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Stewardess: Come Fly with Me! Hardcover – July 13, 2006


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Product Details

  • Hardcover: 112 pages
  • Publisher: Chronicle Books (July 13, 2006)
  • Language: English
  • ISBN-10: 0811852237
  • ISBN-13: 978-0811852234
  • Product Dimensions: 9.5 x 6.8 x 0.6 inches
  • Shipping Weight: 14.4 ounces
  • Average Customer Review: 3.6 out of 5 stars  See all reviews (23 customer reviews)
  • Amazon Best Sellers Rank: #1,167,630 in Books (See Top 100 in Books)

Editorial Reviews

About the Author

Elissa Stein is the author of Beauty Queen, Prom Night, and Cheerleader. She lives in New York City.

More About the Author

Elissa Stein is multi-published author, whose work includes visual histories of iconic pop culture (2 of which were featured in "Entertainment Weekly's Must Have List), NYC adventures with kids, and interactive thank you notes. In addition to writing, she runs her own graphic design business. To balance the above, she practices yoga, knits with enthusiasm, and collects vintage coats and Hawaiian bark cloth dresses. She lives in New York City with her husband Jon and their children, Izzy and Jack.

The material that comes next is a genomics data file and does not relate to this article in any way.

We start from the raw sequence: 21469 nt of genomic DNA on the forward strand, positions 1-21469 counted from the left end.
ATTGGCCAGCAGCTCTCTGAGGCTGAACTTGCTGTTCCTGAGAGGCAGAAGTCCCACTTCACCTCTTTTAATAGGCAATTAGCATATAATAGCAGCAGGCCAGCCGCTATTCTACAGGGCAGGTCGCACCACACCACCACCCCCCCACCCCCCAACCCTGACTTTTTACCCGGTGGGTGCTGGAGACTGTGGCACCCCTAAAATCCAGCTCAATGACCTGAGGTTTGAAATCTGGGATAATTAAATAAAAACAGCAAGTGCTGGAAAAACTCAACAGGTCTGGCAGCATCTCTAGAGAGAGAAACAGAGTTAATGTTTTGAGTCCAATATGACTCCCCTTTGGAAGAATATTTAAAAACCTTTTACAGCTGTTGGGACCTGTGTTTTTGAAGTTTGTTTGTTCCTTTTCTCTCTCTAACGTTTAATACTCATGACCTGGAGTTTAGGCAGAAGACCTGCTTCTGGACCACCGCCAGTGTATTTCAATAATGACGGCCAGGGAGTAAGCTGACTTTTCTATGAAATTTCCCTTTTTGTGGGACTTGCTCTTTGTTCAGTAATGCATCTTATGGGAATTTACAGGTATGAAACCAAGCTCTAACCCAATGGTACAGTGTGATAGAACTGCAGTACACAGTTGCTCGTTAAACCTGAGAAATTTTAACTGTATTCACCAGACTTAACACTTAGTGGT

Customer Reviews

We had a very illustrious beginning and were eventually taken over by Delta Airlines .
olivia
The book has a large amount of National Airlines information, however, it is great for anyone in the industry that wants to re-live some of the past.
Delta
Get it new or used, get for a gift, a coffee table book or something for the kids to see what the past was like, before robots took over.
Michael Valdivielso

Most Helpful Customer Reviews

12 of 12 people found the following review helpful By Robin Benson on February 24, 2007
Format: Hardcover
A very bland pictorial scrapbook of those jet-set ladies from the past. It could and should have looked much better than this haphazard collection of period company PR photos from the last few decades. There is no contents page, no captions to the photos or even page numbers to give a buyer any sense that this is any more than a quickie production which I expect will hit the mark-down section of most bookstores faster than the publisher's expected.

Despite this there are a few pages that caught my interest. Near the back of the book there are twenty or so of those upright timetables that you could pick up from travel shops years ago. Each has a smilling (naturally) stewardess, a company logo and parts of a jet on the cover.